Sunday, 15 May 2016
A Newport Pagnell near miss, innumerable bees briefly reprised, and my failure to crack the 'Givenchy Code'*
So yes, I have been to visit the last surviving friend of my (sadly not surviving) mother, who at 91 is even more elderly than 'my elderly friend', aka ex-Mrs Bonkers Senior. I have featured my mother's friend in a couple of posts already: for example, on my last visit she kindly gave me a cast off bottle of Magie Noire and O de Lancome. P, as I shall henceforth call her, lives on the edge of The Cotswolds in a picture book cottage with her one surviving corgi.
The journey down should have taken an hour and a half and ended up taking three. For I was listening with such rapt attention to Paddy Ashdown's fantastically articulate answers on Question Time that I sailed down the M1 and inadvertently ended up at Newport Pagnell, which is really not something you'd want to do by accident, let alone on purpose. It's not that the Sat Nav didn't try to get me to turn off sooner, but I had already marked its card at Rugby, where it said to turn around and go back up the M1 the way I had come. So when it suggested I come off at every single subsequent junction I assumed it was having another of its funny turns - and that it just wanted to go home, basically. I decided to ignore it and keep my eyes peeled for the turn off to the big town nearest my friend. Then promptly became mesmerised by Paddy Ashdown and forgot to watch out for signs. Not that it would have made a difference if I had, for the signs are on the M40, and I was on the M1. Maybe the Sat Nav had been trying to tell me as much in its own cryptic and inflammatory way. But Newport Pagnell jolted me out of my navigational stupor, and I eventually manage to tack cross country to P's village.
Fortified by tea and lemon cake, we spent a pleasant afternoon sitting in the conservatory, listening - I kid you not - to the murmuring of innumerable bees. 'I know they say there is a world shortage of bees', P remarked, 'but not in my garden there's not!' P needs to take things steady, as she has spent long stints in hospital in the past year, following a series of falls. I thought she had stumbled over her corgi - corgis being notiorously low slung trip hazards as dogs go - but it turns out that that was some years previously. These falls were precipitated by less colourful causes, which I signally failed to record.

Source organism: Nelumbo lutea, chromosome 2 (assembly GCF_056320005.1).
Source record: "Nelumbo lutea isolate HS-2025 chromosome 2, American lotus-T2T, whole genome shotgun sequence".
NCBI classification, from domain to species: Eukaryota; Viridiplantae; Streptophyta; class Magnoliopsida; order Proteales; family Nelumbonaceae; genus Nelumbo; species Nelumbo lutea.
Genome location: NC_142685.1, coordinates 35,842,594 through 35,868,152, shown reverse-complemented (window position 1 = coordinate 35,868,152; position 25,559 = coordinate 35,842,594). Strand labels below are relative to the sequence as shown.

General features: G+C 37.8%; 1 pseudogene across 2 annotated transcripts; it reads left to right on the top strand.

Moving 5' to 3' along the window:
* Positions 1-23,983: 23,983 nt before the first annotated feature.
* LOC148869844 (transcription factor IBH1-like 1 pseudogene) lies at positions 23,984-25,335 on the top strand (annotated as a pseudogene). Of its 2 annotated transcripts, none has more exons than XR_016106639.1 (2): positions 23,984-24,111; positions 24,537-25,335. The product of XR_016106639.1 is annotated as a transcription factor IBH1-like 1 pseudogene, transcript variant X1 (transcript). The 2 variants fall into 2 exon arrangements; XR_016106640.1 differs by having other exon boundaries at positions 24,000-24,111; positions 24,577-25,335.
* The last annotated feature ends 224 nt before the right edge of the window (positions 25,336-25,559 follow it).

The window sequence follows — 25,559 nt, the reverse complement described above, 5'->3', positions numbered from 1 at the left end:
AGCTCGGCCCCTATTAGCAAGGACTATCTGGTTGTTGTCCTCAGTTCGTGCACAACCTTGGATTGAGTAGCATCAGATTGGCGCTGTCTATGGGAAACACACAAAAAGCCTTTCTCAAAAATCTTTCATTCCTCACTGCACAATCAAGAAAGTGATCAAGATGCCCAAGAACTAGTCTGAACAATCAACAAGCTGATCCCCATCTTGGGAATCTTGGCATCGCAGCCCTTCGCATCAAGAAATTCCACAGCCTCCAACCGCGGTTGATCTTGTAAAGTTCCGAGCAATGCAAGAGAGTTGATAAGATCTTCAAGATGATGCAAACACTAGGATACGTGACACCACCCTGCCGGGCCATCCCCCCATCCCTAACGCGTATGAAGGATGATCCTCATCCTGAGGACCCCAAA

But what I did do for the very first time, was ask P to tell me the story of her life. It took four hours, and was absolutely fascinating, full of twists and turns that soon had me scurrying for pen and paper to jot the key points down. I knew she and my mother had been old friends in Northern Ireland, who lost touch after they moved back to England, but found each other again when P's son spotted a letter in The Times sent in by my mother - not such a strange coincidence as you might think - my mother was forever writing to The Times about this and that, almost to the point of it being a sport, and every now and then one of her letters made it into print.
Here then are a few interesting facts about P:
- Her father was a big cheese in coal - or should that be a 'big lump'?
- P first met my mother through a neighbour whose son fell out of a tree, and who asked to use her phone to call a doctor (in the days when phones were far from universal).
- She lived in a house called The Wooden House, which burnt to the ground. (Accident waiting to happen, I hear you say.)
- The upside down ostrich on the wall belongs to the corgi, but he cannot be trusted not to savage his own toys.
- P's grandson played Simba in a much acclaimed production of The Lion King on Broadway.
- A family member is married to a Havers!
- And best of all....P was a code breaker at Bletchley Park during the war! I tentatively asked her what she did exactly, and obviously she couldn't tell me, as this was all highly classified Secret Squirrel stuff. Which doubtless explains the wraparound shades she was wearing.
- P always opens a banana from the bottom, so of course I had to have a go.
But, despite having paid such careful attention to the narration of P's life, I completely forgot to inquire about the story behind the perfumes on the dressing table in the spare bedroom where I stayed - which featured in my 'through the keyhole' post about the way other people store/display their fragrance collections. The perfumes in question are Floris Elite and Eau de Givenchy - now that I am home I realise that the latter is in fact a women's scent:
Givenchy Eau de Givenchy edt
Notes: bergamot, spearmint, tagetes, greens, fruits, honeysuckle, jasmine, lily of the valley, tuberose, rose, cyclamen, orris, musk, cedarwood, sandalwood, and moss.
Notes: top notes are bergamot, virginia cedar, grapefruit, juniper and petitgrain; middle notes are fir, lavender and bay leaf; base notes are amber, oakmoss, musk, patchouli, vetiver, cedar and leather.
By an odd coincidence both were launched in 1980. The Givenchy perfume is definitely vintage, though I am not sure from what year.
Yup, I can't believe I didn't ask P if I could test either of them, though that does rather give me a mission for next time...
Do you ever find yourself distracted from perfume sniffing opportunities by other absorbing pursuits?
Does it ever get to the point where you question your perfumista credentials?
(*With apologies to Dan Brown)